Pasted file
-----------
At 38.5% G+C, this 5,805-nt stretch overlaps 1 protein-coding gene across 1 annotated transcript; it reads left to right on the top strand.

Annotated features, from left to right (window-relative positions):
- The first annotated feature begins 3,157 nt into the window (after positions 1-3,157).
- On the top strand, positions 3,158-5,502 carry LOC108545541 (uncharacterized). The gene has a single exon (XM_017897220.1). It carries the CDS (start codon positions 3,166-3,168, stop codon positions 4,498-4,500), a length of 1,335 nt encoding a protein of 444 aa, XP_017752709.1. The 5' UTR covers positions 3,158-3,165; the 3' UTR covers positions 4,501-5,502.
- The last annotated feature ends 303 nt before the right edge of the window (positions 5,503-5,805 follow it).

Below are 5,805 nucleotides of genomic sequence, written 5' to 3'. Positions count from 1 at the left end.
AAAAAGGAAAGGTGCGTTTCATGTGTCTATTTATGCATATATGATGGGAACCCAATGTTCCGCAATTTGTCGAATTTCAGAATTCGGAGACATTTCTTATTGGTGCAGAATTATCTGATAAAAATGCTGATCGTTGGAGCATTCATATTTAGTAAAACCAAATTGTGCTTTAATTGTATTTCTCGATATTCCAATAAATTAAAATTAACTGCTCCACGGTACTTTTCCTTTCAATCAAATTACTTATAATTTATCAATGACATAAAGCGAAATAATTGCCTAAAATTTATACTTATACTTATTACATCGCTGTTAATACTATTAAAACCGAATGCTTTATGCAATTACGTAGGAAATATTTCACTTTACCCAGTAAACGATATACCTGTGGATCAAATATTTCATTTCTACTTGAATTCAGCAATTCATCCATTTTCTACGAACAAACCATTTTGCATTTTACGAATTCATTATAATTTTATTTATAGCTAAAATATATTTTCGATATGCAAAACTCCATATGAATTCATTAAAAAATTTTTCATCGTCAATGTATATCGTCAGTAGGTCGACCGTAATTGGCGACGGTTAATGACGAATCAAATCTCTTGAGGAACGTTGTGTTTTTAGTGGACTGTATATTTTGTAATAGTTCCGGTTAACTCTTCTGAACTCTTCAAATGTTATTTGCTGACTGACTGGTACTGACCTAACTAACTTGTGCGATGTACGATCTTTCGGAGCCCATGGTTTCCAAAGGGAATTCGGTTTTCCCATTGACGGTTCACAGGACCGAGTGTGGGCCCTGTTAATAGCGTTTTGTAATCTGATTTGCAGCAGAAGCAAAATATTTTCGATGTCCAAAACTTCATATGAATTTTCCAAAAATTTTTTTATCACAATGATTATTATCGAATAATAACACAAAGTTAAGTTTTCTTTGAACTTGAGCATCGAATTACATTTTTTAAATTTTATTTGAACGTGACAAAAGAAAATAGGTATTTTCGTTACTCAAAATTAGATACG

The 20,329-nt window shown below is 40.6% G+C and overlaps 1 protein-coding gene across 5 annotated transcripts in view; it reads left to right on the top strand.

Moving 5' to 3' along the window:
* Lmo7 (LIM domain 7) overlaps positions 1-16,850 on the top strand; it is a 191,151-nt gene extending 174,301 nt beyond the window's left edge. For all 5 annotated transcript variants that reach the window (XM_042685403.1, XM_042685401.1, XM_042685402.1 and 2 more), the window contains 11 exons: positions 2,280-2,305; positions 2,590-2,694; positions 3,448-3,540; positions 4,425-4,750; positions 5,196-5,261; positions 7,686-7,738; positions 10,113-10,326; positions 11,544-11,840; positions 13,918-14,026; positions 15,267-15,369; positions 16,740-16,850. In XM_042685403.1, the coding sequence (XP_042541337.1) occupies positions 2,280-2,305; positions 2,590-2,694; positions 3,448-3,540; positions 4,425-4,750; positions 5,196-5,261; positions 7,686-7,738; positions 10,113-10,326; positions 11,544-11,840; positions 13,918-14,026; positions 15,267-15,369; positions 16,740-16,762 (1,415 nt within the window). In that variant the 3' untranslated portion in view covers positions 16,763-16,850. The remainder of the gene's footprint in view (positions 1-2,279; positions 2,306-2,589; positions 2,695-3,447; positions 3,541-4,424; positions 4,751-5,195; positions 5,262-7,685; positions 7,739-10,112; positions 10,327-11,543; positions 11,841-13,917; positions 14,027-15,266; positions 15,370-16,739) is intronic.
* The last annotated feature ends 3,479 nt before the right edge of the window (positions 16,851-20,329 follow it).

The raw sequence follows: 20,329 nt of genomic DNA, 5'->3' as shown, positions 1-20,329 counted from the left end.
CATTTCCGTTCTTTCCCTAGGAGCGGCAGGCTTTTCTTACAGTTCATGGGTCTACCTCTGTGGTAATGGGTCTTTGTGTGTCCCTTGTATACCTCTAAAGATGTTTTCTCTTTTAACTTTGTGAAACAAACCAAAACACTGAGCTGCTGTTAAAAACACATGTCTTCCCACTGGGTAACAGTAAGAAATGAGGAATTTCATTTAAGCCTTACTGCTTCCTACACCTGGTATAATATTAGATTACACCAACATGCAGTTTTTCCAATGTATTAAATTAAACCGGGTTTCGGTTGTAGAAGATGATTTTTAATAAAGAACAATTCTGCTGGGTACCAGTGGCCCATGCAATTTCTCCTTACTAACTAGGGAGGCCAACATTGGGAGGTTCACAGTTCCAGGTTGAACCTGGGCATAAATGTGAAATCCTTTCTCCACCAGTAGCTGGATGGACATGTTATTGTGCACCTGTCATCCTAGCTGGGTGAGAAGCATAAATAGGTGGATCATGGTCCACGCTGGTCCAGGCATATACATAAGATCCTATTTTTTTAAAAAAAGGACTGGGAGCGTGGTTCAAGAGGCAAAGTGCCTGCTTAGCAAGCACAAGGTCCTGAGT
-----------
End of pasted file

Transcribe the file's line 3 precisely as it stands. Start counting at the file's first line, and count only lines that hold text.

- The first annotated feature begins 3,157 nt into the window (after positions 1-3,157).